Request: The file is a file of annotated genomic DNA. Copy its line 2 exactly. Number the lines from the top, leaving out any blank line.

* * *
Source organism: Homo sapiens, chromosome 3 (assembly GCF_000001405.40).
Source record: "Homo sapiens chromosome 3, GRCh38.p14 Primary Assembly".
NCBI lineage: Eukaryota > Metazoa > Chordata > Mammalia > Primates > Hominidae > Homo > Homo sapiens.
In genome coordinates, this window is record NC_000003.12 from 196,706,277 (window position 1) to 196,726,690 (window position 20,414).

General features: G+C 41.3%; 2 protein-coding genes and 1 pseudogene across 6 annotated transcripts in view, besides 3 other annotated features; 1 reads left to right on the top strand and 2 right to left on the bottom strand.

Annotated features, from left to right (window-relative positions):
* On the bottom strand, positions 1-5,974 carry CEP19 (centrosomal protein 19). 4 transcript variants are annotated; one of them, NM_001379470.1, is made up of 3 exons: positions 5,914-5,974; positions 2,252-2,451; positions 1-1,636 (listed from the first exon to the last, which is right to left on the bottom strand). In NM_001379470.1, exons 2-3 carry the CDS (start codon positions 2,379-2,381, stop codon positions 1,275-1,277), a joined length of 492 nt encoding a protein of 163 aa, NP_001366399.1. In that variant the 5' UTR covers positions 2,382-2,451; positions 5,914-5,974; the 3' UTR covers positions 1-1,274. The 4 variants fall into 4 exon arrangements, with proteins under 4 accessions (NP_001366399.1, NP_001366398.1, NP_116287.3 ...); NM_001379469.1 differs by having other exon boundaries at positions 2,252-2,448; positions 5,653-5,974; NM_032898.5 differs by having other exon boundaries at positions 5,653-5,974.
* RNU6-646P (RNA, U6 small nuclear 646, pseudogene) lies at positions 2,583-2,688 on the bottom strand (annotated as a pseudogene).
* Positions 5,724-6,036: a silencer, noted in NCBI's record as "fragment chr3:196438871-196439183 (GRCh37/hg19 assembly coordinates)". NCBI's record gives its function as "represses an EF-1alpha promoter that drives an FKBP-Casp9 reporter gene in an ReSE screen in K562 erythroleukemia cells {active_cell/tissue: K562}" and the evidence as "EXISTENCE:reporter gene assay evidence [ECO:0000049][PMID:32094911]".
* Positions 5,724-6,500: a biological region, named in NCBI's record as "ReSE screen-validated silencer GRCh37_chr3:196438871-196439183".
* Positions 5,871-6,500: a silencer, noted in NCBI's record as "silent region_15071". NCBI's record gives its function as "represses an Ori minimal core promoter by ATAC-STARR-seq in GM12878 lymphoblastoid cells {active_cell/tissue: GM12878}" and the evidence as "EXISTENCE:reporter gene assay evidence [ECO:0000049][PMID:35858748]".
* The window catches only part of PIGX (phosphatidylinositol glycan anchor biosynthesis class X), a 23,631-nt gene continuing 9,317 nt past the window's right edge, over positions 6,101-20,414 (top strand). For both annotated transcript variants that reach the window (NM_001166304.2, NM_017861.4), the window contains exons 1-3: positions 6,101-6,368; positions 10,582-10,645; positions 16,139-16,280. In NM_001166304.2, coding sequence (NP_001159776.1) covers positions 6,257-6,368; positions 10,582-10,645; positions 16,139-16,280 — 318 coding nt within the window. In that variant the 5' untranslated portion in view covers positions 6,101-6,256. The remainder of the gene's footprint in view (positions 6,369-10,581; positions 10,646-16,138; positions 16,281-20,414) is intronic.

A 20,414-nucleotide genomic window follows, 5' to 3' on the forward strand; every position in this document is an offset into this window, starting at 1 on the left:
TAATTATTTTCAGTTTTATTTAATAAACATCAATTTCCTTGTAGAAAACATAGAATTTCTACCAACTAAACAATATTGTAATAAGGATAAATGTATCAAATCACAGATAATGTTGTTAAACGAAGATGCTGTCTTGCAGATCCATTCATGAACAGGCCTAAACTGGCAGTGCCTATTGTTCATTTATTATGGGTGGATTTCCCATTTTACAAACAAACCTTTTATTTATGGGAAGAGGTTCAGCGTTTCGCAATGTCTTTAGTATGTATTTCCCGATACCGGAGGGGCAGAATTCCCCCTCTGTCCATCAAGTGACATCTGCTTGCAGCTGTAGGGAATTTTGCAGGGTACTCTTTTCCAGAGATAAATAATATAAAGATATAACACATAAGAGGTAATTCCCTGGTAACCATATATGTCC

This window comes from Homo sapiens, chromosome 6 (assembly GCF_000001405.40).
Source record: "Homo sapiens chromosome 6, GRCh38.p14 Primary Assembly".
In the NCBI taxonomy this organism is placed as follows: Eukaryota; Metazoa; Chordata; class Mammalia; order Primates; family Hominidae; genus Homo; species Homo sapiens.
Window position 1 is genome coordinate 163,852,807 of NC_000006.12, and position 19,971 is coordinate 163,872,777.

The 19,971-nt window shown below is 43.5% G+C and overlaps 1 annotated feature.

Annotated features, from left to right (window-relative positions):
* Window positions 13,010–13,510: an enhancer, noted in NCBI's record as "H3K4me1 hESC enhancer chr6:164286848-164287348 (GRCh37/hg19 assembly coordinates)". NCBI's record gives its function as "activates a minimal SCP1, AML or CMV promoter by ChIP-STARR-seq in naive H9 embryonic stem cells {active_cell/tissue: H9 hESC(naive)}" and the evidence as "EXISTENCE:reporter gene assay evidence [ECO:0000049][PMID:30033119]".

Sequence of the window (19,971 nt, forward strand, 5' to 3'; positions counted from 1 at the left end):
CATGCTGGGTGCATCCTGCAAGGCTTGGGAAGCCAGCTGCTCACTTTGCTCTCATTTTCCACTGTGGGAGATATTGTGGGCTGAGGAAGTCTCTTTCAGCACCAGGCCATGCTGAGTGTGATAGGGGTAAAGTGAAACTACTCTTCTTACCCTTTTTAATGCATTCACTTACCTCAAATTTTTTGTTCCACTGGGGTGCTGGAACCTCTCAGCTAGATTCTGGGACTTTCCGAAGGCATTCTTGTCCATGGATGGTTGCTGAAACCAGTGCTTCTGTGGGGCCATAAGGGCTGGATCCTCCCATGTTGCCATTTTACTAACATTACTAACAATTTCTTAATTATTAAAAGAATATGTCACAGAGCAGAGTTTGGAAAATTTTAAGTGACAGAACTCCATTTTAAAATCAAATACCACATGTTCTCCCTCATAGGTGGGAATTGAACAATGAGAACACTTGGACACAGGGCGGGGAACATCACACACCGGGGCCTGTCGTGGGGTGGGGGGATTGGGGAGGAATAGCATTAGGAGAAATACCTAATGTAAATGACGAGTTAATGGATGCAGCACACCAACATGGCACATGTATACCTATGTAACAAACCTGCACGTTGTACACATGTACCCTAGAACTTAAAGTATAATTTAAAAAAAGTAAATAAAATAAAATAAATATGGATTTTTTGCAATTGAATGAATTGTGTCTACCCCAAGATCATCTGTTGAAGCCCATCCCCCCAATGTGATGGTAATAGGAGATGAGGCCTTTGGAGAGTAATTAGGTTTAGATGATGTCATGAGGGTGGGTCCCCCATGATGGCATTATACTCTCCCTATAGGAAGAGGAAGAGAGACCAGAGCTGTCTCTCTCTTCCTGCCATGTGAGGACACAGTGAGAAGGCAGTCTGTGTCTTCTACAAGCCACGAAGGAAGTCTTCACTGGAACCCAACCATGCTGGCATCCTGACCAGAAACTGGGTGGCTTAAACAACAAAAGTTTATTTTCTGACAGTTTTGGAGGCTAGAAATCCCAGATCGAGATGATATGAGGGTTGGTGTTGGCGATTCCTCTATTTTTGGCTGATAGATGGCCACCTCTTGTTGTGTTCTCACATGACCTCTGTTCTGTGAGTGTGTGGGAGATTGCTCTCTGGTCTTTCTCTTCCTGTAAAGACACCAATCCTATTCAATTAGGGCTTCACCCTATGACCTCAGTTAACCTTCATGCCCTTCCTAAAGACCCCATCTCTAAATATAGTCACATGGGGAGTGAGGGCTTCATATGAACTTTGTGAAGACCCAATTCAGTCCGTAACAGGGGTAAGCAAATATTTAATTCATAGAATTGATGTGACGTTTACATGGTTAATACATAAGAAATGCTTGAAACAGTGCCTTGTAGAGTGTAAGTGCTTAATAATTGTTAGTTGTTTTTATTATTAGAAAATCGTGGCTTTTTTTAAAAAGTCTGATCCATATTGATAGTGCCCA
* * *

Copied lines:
Source record: "Homo sapiens chromosome 3, GRCh38.p14 Primary Assembly".